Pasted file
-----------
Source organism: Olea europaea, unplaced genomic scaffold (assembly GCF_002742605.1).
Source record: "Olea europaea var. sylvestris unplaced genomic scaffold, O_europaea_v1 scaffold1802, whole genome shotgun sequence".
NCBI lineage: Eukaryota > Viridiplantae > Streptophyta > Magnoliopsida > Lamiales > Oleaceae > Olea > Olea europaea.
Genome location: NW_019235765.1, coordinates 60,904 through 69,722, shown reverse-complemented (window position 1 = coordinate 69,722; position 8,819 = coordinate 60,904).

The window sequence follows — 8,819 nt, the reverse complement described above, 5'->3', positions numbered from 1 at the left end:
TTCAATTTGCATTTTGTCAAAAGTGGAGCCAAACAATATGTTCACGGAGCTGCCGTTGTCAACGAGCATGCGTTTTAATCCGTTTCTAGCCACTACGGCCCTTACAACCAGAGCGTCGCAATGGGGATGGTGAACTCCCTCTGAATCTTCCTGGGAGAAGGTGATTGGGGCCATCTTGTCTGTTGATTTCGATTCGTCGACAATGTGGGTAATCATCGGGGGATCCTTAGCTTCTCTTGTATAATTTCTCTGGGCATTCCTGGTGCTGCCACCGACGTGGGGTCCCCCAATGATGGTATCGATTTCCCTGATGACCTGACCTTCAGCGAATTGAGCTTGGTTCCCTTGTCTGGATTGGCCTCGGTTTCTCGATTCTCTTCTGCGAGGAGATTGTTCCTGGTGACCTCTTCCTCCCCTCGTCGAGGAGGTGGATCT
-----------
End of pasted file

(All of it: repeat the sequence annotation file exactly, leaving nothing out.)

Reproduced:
Source organism: Olea europaea, unplaced genomic scaffold (assembly GCF_002742605.1).
Source record: "Olea europaea var. sylvestris unplaced genomic scaffold, O_europaea_v1 scaffold1802, whole genome shotgun sequence".
NCBI lineage: Eukaryota > Viridiplantae > Streptophyta > Magnoliopsida > Lamiales > Oleaceae > Olea > Olea europaea.
Genome location: NW_019235765.1, coordinates 60,904 through 69,722, shown reverse-complemented (window position 1 = coordinate 69,722; position 8,819 = coordinate 60,904).

The window sequence follows — 8,819 nt, the reverse complement described above, 5'->3', positions numbered from 1 at the left end:
TTCAATTTGCATTTTGTCAAAAGTGGAGCCAAACAATATGTTCACGGAGCTGCCGTTGTCAACGAGCATGCGTTTTAATCCGTTTCTAGCCACTACGGCCCTTACAACCAGAGCGTCGCAATGGGGATGGTGAACTCCCTCTGAATCTTCCTGGGAGAAGGTGATTGGGGCCATCTTGTCTGTTGATTTCGATTCGTCGACAATGTGGGTAATCATCGGGGGATCCTTAGCTTCTCTTGTATAATTTCTCTGGGCATTCCTGGTGCTGCCACCGACGTGGGGTCCCCCAATGATGGTATCGATTTCCCTGATGACCTGACCTTCAGCGAATTGAGCTTGGTTCCCTTGTCTGGATTGGCCTCGGTTTCTCGATTCTCTTCTGCGAGGAGATTGTTCCTGGTGACCTCTTCCTCCCCTCGTCGAGGAGGTGGATCT